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Court’s Broad Definition of “Control” Requires That Litigation Hold Include Independent Agents

For discovery purposes, “control” over documents does not necessarily require actual physical possession.  In fact, certain agency contracts can designate that a company has “control” over documents held by its independent agents.  In Haskins v. First American Title Insurance Company, the United States District Court for the District of New Jersey held that First American Title Insurance (defendant) had to assert a litigation hold on its present and former independent title agents.

Plaintiffs filed suit against defendant claiming that they had a scheme to overcharge customers for title insurance when refinancing residential mortgages.  Those New Jersey insurance policies in question were generally issued by “independent title agents.”  As part of the discovery process, plaintiffs were seeking copies of a representative sample of the closing files to demonstrate and figure out why certain customers were overcharged when refinancing mortgages           

The two unresolved discovery disputes were:

  1. Whether defendant had possession, custody, or control of the independent agents requested documents for the purposes of FRCP 34(a)
  2. Whether defendant had to issue a “litigation hold” to its independent agents for document preservation

The court found that defendant had control over the documents from its independent agents and therefore had a duty to issue a litigation hold to preserve the relevant documents in the physical possession of the independent agents.

The court determined that defendant had control over the documents based on the language of the agency contracts.  The definition of “possession, custody, or control” under FRCP 34(a) is construed very broadly for discovery purposes and a party has control over documents if they have “the legal right or ability to obtain the documents from another source upon demand.”  The contracts between defendant and its independent agents contained such provisions, including that agents had to maintain and preserve all documents and defendant could inspect the documents on request.  This properly established control under FRCP 34(a).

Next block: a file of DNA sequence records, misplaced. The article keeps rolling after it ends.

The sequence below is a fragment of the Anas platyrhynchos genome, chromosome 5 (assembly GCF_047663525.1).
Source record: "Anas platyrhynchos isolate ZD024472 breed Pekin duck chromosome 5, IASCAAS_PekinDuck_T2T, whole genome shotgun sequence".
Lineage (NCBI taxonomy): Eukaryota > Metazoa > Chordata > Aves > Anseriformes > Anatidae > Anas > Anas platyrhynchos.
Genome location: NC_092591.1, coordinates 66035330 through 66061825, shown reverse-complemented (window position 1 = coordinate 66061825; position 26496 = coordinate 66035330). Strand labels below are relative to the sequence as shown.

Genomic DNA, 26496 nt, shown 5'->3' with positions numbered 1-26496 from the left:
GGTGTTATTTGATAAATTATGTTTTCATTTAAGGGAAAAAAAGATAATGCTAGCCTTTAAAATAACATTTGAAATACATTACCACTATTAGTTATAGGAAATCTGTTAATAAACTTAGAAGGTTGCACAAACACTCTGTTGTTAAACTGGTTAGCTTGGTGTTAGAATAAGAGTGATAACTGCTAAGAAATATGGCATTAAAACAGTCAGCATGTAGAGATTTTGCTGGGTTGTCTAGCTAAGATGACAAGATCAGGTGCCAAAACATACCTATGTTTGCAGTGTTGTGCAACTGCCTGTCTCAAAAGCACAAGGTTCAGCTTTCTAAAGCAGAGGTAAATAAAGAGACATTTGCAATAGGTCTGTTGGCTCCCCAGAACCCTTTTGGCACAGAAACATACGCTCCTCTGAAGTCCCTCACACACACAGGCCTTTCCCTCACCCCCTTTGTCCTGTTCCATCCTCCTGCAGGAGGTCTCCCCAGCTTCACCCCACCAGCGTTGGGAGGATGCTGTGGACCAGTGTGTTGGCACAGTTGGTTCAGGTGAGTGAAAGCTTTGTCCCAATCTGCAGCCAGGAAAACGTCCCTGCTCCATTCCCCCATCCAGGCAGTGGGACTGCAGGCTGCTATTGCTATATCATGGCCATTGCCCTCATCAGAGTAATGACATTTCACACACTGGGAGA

Therefore, the court held that defendant had to request copies of approximately 300-400 closing files the parties agreed should be produced for the lawsuit.  Additionally, defendant was ordered to serve a litigation hold letter to its present and former title agents in NJ that had similar agency contracts.

Being aware of discovery obligations for third party agents are extremely important.  If a company fails to properly produce requested documents they have “control” of under FRCP 34(a) or fail to place a proper litigation hold then costly sanctions could follow.


Author Bio: Catherine Kiernan graduated magna cum laude from Rutgers University, New Brunswick in 2010 with a B.A. in political science.  She will receive her J.D. from Rutgers School of Law – Camden in 2014.  This year she is participating in the competitive Hunter Moot Court and is a judicial extern for a Philadelphia Superior Court Judge.  


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